The Story of Bracebridge, Ontario, 1860-1914 / 2nd edition
by Robert J. Boyer
From arrival of first settlers in 1860 to world war in 1914, this year-by-year chronicle of Bracebridge details social life, governance, politics, commercial and economic growth, crime and punishment, sports and cultural activity in Muskoka's capital town
This follow-on chronicle of Bracebridge history, compiled by the town's 125th Anniversary Book Committee, picks up where Robert J. Boyer's history left off, with year-by-year accounts of local events from 1915 to 1999.
An author, journalist, researcher, editor, printer, and public speaker, Robert Boyer's life-long career with words began in ernest at age 19 when he became a newspaper editor, as his son Patrick recounts in this biography.
A story of love and betrayal, this newest 2018 book by Ontario’s first Indigenous lieutenant governor and best selling author James Bartleman deals with the biggest issues facing Canada’s Indigenous peoples today.
With over 12,000 miles of canoe routes and nearly 400 lakes Algonquin Park is famous worldwide as a paddler's paradise. Kevin Callan has canoed these routes for two decades and his advice and descriptions of these 25 routes make it easy for you to join in
Featuring 25 of the best canoe routes in Ontario's Kawarthas, Haliburton, Muskoka, and Georgian Bay regions, this guide is full of photos and original maps showing all access points, important river features, and accurate portage lengths.
Captain Levi Fraser's 1940s history of Muskoka brings back to life our district's history with engaging portraits of our major lakes and towns, resorts and tourism, lumbering, boating, cultural life, newspapers, social and religious activity, local govern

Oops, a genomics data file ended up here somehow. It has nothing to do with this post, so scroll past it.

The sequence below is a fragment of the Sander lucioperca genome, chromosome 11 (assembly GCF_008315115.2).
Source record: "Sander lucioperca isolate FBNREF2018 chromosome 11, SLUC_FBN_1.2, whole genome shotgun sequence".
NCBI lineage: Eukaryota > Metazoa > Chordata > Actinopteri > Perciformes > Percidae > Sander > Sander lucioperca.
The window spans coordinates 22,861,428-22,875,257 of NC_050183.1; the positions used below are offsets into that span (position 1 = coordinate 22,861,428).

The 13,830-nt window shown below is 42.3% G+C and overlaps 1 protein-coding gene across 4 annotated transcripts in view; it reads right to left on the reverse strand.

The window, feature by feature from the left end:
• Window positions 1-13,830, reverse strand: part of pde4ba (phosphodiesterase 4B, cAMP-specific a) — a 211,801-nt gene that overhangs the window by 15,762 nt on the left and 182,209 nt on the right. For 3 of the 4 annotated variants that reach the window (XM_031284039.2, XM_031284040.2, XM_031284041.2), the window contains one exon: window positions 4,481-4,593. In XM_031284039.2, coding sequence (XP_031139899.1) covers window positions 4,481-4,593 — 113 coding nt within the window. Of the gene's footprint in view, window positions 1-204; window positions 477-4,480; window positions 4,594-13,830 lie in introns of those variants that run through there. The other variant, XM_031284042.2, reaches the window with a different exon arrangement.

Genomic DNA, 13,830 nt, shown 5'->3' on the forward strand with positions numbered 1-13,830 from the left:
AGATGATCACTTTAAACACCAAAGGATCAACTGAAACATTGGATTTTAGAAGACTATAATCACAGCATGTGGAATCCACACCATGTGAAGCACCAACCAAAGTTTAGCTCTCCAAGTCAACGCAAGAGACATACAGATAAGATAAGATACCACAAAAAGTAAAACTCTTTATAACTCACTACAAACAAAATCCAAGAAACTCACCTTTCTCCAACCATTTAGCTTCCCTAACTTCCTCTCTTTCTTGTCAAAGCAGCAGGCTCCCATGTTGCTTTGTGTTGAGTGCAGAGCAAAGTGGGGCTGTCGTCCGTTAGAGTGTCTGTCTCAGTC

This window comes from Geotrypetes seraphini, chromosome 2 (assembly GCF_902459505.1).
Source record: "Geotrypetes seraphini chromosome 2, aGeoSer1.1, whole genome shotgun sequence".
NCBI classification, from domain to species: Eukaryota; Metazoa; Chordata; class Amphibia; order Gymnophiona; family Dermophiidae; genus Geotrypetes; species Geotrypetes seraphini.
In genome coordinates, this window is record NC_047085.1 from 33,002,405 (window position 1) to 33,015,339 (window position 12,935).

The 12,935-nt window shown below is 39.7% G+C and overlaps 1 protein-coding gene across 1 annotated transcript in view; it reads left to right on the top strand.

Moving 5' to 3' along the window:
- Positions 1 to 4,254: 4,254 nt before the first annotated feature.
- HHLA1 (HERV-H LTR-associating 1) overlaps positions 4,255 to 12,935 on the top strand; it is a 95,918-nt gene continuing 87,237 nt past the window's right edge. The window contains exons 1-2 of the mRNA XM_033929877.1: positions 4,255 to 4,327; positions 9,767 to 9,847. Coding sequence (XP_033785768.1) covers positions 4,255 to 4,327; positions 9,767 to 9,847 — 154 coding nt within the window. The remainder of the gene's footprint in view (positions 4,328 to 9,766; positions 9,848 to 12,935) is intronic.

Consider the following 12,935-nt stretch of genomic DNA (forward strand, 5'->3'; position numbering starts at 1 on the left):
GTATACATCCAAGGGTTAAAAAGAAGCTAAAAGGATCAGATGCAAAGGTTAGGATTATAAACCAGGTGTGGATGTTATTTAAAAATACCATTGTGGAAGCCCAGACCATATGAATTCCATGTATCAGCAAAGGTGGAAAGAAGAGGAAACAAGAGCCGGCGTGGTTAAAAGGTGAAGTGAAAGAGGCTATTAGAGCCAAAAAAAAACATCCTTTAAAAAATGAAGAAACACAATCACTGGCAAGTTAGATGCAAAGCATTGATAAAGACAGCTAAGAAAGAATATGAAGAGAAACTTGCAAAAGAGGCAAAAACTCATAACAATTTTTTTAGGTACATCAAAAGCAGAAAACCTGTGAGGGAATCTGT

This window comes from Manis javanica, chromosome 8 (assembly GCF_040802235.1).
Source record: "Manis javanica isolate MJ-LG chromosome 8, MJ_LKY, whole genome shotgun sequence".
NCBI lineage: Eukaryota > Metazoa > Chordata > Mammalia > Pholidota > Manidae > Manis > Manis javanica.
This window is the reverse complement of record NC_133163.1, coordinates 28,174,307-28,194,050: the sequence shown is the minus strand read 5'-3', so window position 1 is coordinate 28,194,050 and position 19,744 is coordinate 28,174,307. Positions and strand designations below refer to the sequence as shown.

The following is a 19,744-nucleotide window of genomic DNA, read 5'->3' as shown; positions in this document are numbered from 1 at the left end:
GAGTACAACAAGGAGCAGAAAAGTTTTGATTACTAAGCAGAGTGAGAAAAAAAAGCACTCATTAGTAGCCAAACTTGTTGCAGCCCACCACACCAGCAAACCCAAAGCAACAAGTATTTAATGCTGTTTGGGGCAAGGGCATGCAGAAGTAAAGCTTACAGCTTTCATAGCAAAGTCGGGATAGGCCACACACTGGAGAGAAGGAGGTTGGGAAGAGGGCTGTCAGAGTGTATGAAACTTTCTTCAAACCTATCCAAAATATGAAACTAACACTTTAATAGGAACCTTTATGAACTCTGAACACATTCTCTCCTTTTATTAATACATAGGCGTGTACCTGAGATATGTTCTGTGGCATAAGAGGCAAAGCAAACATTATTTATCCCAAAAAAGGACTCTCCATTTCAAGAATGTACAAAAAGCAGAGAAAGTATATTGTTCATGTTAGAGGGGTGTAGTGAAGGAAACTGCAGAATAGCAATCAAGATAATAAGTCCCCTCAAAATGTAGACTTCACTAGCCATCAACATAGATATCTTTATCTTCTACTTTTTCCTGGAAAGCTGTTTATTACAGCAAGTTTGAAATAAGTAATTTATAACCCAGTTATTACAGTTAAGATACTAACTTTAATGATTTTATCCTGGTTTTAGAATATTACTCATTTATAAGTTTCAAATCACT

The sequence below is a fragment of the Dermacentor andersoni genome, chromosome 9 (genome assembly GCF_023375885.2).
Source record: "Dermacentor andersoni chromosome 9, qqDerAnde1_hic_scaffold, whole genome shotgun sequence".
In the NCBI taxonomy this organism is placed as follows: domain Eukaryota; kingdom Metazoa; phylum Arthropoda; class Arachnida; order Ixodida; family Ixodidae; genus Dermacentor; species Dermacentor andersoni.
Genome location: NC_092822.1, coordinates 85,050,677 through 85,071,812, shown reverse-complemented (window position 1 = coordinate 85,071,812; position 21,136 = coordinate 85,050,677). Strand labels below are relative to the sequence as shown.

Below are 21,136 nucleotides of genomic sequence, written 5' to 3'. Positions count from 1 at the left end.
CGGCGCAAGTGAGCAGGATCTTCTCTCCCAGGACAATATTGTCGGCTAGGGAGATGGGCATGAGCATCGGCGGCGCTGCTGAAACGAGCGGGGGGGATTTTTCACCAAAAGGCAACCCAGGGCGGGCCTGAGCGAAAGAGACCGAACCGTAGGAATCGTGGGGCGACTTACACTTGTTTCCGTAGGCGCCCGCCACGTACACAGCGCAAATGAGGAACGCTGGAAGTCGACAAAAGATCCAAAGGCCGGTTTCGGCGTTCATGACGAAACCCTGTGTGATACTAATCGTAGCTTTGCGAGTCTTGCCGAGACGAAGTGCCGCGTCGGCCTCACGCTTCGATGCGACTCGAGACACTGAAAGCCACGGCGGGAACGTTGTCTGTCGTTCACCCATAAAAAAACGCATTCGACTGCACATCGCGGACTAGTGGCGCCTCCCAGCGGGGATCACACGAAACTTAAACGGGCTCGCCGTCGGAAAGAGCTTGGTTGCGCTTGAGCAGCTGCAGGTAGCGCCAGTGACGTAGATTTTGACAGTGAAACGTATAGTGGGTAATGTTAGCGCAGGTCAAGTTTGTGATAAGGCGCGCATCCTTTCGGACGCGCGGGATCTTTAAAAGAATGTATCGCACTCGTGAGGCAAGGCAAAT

Gerald A. Archambeau's life traces the leading edge of race relations in the workplace and shows how personal courage combined with a full repertoire of responses from a strong fist to detailed record-keeping of discriminatory practices and persistence in
Author James Dickson knew the Algonquin highlands better than anyone. His classic 1886 book is an account of a canoe trip, but more, it is a demonstration of woodland skills and a key to understanding Canadian essentials.
Michael Runtz, an adventurous photographer of superior skill, is close to Nature both physically and in understanding. Without his captivating book, even Algonquin Park aficionados may never see Beavers use split claws to comb their fur, or aptly-named Crossbills prying open pine cones.
The Story of the West & Peachey Steam Warping Tugs
by Harry B. Barrett and Clarence F. Coons
A Canadian invention that very few persons have heard of had a profound effect on the pine logging industry during the late 1800s and the early decades of the1900s. The logging of eastern white and red pine in Ontario's Ottawa Valley, the Georgian Bay and
Quiet Isaac Jelfs led many lives: a scapegoated law clerk in England; a soldier in the mad Crimean War; a lawyer on swirling Broadway Avenue in New York. His escape from each was wrapped in deep secrecy.
At the age of six, Martha is taken from her family in the Cat Lake First Nation in northern Ontario and flown to a residential school. There, she is punished for speaking her Native language and “fed” to the attendant priest with an attraction to little girls.